Author(s): Humes LE, Wilson DL
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Abstract This brief report describes the changes in hearing-aid performance and benefit in 9 elderly hearing-aid wearers over a 3-year period following the hearing-aid fitting. Objective measures of hearing-aid performance included three measures of speech recognition: (a) the Nonsense Syllable Test (NST) presented at 65 dB SPL and a +8 dB signal-to-noise ratio (SNR), (b) the Connected Speech Test (CST) presented at 50 dB SPL in quiet, and (c) the CST presented at 65 dB SPL and a +8 dB SNR. Subjective, self-report measures of hearing-aid benefit included the Hearing Aid Performance Inventory (HAPI; B. E. Walden, M. E. Demorest, & E. L. Helper, 1984) and the Hearing Handicap Inventory for the Elderly (HHIE; I. Ventry & B. Weinstein, 1982). Performance and benefit measures were obtained at postfit intervals of 1 month, 6 months, 1 year, 2 years, and 3 years using a standardized measurement protocol. Individual data were evaluated using 95\% critical differences established previously for each benefit measure and applied around the scores observed at the 1-month postfit interval. Little evidence was seen for systematic improvement in aided performance or benefit, consistent with that expected from acclimatization, in any participant or for any measure of benefit.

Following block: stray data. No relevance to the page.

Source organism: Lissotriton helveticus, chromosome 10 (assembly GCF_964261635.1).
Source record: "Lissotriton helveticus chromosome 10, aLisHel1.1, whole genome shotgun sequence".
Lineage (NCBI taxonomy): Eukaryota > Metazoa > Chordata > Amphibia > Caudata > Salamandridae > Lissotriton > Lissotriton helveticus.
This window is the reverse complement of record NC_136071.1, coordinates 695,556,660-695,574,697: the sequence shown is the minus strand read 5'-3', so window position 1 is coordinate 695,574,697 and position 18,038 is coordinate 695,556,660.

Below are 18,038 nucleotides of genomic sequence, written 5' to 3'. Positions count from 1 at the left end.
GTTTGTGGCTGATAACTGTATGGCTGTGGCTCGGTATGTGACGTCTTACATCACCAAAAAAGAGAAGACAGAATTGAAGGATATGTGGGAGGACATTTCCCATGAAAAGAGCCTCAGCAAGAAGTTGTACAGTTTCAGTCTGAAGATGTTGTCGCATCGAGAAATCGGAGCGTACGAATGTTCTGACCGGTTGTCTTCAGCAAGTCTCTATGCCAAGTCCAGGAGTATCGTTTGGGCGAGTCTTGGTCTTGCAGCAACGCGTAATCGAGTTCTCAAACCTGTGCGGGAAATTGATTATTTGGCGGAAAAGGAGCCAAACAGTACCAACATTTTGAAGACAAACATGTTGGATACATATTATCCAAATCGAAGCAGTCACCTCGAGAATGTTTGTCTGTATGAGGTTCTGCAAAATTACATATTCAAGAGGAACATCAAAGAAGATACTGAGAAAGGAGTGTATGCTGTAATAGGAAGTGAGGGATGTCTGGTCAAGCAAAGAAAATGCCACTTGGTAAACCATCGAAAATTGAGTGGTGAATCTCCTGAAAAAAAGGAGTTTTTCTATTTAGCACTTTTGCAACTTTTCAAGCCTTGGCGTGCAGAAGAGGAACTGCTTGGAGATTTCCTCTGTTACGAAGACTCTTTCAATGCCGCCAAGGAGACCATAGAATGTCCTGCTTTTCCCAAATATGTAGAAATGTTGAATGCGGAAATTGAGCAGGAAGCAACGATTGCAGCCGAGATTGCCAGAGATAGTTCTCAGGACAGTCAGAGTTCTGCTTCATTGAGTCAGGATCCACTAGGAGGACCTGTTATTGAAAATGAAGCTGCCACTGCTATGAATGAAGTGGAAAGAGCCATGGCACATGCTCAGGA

This article was published in J Speech Lang Hear Res
and referenced in Journal of Communication Disorders, Deaf Studies & Hearing Aids